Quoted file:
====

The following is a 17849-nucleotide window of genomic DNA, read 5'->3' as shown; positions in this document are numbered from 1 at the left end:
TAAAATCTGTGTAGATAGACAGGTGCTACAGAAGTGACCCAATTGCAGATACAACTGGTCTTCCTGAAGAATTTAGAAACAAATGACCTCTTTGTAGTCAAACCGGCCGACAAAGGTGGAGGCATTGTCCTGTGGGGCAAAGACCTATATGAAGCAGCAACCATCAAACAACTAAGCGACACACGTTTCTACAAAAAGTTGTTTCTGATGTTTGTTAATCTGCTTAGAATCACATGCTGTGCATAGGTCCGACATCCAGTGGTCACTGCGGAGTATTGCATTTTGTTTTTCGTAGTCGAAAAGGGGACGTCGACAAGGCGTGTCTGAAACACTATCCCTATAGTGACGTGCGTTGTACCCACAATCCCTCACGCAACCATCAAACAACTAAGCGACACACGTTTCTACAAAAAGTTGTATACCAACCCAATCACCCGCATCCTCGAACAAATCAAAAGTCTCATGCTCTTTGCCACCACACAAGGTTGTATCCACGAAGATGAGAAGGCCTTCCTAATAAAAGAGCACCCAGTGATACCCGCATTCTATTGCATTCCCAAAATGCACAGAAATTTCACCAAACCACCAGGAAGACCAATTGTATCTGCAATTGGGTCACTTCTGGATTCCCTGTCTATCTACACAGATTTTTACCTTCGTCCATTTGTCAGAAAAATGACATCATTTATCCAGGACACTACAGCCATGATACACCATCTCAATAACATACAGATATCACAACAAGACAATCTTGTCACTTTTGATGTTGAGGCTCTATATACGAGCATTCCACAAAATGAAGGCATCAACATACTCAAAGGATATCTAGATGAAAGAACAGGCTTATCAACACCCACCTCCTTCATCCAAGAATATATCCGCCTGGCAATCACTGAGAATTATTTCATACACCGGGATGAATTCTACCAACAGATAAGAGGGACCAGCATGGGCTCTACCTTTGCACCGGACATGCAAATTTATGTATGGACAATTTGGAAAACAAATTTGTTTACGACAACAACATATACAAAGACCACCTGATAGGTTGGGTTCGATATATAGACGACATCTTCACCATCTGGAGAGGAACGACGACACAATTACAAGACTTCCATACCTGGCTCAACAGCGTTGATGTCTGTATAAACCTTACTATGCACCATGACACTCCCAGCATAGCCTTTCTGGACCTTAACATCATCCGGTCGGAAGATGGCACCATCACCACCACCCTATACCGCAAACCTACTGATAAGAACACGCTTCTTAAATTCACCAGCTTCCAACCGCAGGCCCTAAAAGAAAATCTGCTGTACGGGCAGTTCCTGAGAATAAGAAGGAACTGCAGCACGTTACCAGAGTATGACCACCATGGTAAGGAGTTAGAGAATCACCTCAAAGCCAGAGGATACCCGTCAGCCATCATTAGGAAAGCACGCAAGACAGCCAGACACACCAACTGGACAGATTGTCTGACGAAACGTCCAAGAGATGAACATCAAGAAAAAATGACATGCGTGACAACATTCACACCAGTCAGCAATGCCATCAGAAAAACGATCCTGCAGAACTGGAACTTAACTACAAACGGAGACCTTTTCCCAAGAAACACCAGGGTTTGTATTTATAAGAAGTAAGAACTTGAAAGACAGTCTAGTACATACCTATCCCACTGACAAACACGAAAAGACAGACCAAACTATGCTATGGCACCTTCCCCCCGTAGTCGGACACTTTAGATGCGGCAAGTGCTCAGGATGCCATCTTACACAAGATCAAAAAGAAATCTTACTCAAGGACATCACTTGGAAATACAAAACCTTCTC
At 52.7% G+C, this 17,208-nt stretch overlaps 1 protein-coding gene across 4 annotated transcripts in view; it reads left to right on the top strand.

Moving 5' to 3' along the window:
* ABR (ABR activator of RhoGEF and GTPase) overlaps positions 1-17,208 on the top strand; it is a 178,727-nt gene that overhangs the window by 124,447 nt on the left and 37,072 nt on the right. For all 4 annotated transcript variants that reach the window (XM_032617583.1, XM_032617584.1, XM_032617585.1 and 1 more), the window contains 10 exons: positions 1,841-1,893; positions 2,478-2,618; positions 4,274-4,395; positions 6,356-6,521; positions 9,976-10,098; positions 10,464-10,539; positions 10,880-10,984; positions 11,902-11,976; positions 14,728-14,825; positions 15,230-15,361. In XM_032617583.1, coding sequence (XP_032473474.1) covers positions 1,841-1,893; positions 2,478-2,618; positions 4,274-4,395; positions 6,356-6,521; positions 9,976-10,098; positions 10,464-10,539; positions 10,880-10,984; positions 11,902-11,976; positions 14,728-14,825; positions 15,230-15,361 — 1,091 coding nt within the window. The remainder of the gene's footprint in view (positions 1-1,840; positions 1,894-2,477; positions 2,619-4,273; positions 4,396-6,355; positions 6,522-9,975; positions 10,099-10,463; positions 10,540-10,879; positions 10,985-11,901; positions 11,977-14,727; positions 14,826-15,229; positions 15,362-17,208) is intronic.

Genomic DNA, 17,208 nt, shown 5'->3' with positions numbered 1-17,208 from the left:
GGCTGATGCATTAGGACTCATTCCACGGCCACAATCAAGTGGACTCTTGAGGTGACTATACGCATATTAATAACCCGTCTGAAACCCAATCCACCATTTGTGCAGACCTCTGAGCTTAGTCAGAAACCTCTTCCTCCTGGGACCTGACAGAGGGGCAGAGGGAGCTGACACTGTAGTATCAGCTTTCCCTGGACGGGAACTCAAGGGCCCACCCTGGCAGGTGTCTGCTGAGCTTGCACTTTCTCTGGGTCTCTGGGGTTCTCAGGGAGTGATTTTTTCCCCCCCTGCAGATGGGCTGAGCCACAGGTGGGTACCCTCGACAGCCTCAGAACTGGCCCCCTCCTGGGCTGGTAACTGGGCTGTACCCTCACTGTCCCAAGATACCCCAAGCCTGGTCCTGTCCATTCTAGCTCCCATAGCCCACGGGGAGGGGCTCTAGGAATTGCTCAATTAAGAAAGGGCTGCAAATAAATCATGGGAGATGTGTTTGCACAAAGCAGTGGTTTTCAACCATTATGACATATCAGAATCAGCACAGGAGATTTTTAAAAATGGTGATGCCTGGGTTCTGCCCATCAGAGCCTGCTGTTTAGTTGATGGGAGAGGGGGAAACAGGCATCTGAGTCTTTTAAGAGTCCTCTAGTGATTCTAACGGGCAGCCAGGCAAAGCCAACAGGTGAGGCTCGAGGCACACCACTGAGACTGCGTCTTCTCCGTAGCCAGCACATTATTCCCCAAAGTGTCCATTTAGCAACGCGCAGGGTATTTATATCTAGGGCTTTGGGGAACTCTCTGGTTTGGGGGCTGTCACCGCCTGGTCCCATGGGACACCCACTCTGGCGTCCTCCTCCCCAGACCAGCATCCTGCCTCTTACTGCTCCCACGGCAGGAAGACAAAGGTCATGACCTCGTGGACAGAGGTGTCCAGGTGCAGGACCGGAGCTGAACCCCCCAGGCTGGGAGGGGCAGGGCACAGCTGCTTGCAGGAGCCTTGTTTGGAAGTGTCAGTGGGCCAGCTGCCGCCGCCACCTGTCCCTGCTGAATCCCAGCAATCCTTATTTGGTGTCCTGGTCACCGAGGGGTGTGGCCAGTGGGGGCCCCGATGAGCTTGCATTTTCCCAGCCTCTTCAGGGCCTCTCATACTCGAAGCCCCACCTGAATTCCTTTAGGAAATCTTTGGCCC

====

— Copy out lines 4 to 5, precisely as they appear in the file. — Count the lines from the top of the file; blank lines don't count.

Moving 5' to 3' along the window:
* ABR (ABR activator of RhoGEF and GTPase) overlaps positions 1-17,208 on the top strand; it is a 178,727-nt gene that overhangs the window by 124,447 nt on the left and 37,072 nt on the right. For all 4 annotated transcript variants that reach the window (XM_032617583.1, XM_032617584.1, XM_032617585.1 and 1 more), the window contains 10 exons: positions 1,841-1,893; positions 2,478-2,618; positions 4,274-4,395; positions 6,356-6,521; positions 9,976-10,098; positions 10,464-10,539; positions 10,880-10,984; positions 11,902-11,976; positions 14,728-14,825; positions 15,230-15,361. In XM_032617583.1, coding sequence (XP_032473474.1) covers positions 1,841-1,893; positions 2,478-2,618; positions 4,274-4,395; positions 6,356-6,521; positions 9,976-10,098; positions 10,464-10,539; positions 10,880-10,984; positions 11,902-11,976; positions 14,728-14,825; positions 15,230-15,361 — 1,091 coding nt within the window. The remainder of the gene's footprint in view (positions 1-1,840; positions 1,894-2,477; positions 2,619-4,273; positions 4,396-6,355; positions 6,522-9,975; positions 10,099-10,463; positions 10,540-10,879; positions 10,985-11,901; positions 11,977-14,727; positions 14,826-15,229; positions 15,362-17,208) is intronic.